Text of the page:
SPOILER ALERT All of the great batsmen were basically flat-track bullies.
Australia’s most prolific batsman over the last 12 months, Steve Smith, has played like a novice. He is a flat-track bully on easy batting pitches but in six innings on the three Test-match pitches where the ball has moved laterally he has had a bad technique and he has shown poor shot selection and an inability to graft or work for runs. In those six innings he has scored 92 runs. Pathetic.
Geoffrey Boycott, Daily Telegraph, 8 August 2015
Australia’s captain Steven Smith only scores runs on good batting wickets.
He’s already one up on England’s batsmen then.
Being a flat-track bully is one of the biggest insults levelled at a Test batsman, as Steven Smith knows all too well.
His form during the 2015 Ashes defeat in England cemented Smith’s place as the paragon of flat-track bullies.
In the three Tests Australia lost, Smith scored 92 runs. In the two his side won – on batting-friendly wickets at Lord’s and the Oval – he scored 416.
Flat. Track. Bully?
Firstly, what is wrong with being a flat-track bully?
Most of the wickets in the world are flat-tracks. It swings in England. It turns on the sub-continent (but not always, and when it doesn’t, a saying to do with pancakes comes to mind). Elsewhere? Pretty flat.
Smith wouldn’t be much good at his job if he was marvellous at grinding out fifties at Galle and Trent Bridge, but couldn’t reach three figures in Adelaide.
Cricketing purists love to see an Athertonian grind in unfavourable conditions, but a batsman’s prerogative is to score as many runs as regularly as possible. If that means being a “flat-track bully” sometimes, good luck to you.
But is Smith even that much of a flat-track bully?
Let’s have a look at his statistics by country.
Steven Smith’s career summary
|in New Zealand||2||262||131.00||1||2|
|in South Africa||3||269||67.25||1||1|
|in Sri Lanka||3||247||41.16||1||1|
|in West Indies||2||283||141.50||1||1|
Unsurprisingly, Smith has played the majority of his Tests in Australia and England due to there seemingly having been an Ashes series every season in the past few years.
Though his sample sizes on the sub-continent are small, Smith averages 40+ all over the world, a figure that might surprise even the biggest Smith fan.
How does that compare to some of Test cricket’s greats, and Smith’s contenders to the crown of world’s best current batsman?
|in New Zealand||11||842||49.52||2||5|
|in South Africa||15||1,161||46.44||5||3|
|in Sri Lanka||12||1,155||67.94||5||4|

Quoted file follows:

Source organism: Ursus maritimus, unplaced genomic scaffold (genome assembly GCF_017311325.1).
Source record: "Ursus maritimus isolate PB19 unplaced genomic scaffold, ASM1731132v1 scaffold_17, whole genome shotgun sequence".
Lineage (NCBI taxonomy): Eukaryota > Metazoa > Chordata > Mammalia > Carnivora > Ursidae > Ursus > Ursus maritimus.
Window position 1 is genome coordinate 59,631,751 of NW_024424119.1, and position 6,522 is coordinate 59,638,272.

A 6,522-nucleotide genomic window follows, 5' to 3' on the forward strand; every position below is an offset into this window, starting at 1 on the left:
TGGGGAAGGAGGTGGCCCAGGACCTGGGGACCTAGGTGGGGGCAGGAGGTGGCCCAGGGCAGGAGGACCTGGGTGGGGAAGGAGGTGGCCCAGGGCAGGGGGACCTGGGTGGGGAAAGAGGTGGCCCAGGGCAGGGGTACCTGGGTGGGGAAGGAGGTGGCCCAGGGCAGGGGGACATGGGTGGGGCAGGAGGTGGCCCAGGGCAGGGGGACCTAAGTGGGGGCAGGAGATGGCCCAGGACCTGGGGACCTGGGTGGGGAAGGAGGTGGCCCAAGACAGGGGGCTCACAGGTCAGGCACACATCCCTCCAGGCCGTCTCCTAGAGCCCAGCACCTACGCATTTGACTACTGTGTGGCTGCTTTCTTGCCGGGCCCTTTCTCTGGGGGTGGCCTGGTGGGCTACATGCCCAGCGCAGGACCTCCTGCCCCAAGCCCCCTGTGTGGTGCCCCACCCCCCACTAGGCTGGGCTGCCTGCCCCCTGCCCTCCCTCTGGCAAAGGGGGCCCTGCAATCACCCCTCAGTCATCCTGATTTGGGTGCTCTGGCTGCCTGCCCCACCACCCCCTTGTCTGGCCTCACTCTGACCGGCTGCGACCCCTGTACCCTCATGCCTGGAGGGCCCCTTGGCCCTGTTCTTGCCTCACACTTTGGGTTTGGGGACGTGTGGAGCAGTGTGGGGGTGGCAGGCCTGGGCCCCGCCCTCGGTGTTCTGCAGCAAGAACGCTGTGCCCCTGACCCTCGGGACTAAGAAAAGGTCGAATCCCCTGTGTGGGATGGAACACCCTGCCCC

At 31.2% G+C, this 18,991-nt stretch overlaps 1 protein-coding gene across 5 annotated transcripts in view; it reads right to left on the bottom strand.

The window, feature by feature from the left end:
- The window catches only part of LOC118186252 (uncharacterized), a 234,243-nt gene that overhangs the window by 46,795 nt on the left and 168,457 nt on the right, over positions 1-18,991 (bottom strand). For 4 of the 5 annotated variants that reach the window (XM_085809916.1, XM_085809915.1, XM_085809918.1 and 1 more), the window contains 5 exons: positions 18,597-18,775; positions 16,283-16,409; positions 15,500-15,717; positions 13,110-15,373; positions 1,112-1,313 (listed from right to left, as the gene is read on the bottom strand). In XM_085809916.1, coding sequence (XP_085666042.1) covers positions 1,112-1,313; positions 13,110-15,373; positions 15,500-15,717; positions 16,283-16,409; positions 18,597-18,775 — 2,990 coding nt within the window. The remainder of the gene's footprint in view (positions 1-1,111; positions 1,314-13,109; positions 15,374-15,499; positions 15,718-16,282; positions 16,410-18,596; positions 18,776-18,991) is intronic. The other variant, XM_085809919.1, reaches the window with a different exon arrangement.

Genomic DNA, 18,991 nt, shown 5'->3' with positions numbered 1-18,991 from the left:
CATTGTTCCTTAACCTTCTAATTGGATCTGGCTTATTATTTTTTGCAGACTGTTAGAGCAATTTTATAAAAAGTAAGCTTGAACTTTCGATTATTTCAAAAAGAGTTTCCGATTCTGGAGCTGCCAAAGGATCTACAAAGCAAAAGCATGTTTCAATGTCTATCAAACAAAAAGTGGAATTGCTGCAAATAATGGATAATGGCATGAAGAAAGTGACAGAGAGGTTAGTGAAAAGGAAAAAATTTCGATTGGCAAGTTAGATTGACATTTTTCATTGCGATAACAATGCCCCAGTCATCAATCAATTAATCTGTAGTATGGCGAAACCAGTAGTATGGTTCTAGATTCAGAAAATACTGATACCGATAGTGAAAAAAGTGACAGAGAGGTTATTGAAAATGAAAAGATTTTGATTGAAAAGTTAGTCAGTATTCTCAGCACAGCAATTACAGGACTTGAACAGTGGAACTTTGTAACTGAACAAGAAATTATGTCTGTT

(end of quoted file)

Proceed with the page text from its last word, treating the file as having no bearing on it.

|in West Indies||10||620||47.69||1||5|
|in New Zealand||8||649||59.00||3||3|
|in South Africa||88||7,035||56.73||23||34|
|in Sri Lanka||5||318||35.33||0||3|
|in West Indies||12||942||55.41||3||5|
|in New Zealand||7||406||36.90||1||3|
|in South Africa||9||841||46.72||2||5|
|in Sri Lanka||4||706||100.85||3||1|
|in West Indies||65||6,217||58.65||17||26|
|in New Zealand||6||384||34.90||1||1|
|in South Africa||8||471||31.40||1||3|
|in Sri Lanka||5||435||48.33||1||3|
|in West Indies||8||652||54.33||2||5|
|in New Zealand||6||549||61.00||3||0|
|in South Africa||8||572||35.75||1||3|
|in Sri Lanka
|in West Indies||4||238||34.00||0||3|
|in New Zealand||2||214||71.33||1||1|
|in South Africa||2||272||68.00||1||1|
|in Sri Lanka||3||233||38.83||1||1|
|in West Indies||7||327||36.33||1||0|
|in New Zealand||21||1,788||54.18||4||12|
|in South Africa||4||127||21.16||0||1|
|in Sri Lanka||2||163||40.75||1||0|
|in West Indies||5||462||51.33||2||1|
|in New Zealand||3||88||17.60||0||0|
|in South Africa||4||386||55.14||1||3|
|in West Indies||3||358||89.50||1||2|
Sir Donald Bradman
With the exception of Tendulkar (and Bradman, obviously, who only played in England and Australia), all of the above batsmen average below 40 in at least one country.
It is no surprise that the great batsmen thrive in home conditions. As such, a flat-track for Sangakkara was not necessarily a flat-track for Lara. Does that mean that every great batsman is a flat-track bully deep down?
Who has the highest average in home conditions? (Qualification: Scored 10 or more centuries at home)
|DG Bradman (Aus)||33||4,322||98.22||18||10|
|CL Walcott (WI)||25||2,584||69.83||11||9|
|SPD Smith (Aus)||24||2,344||68.94||10||7|
|GS Sobers (WI)||44||4,075||66.80||14||12|
|Mohammad Yousuf (Pak)||32||3,067||65.25||12||11|
|MJ Clarke (Aus)||53||4,654||62.05||17||13|
|Javed Miandad (Pak)||60||4,481||61.38||14||17|
|MEK Hussey (Aus)||45||3,794||61.19||14||14|
|KC Sangakkara (SL)||75||6,830||60.44||22||25|
|DCS Compton (Eng)||47||3,963||60.04||13||18|
In short, yes, Steven Smith probably is a flat-track bully. A very good one. But none more so than some of history’s greats.
If Smith is a flat-track bully, so is Lara. And Root. And Kohli. And Kallis.
Let’s just rejoice in the runs.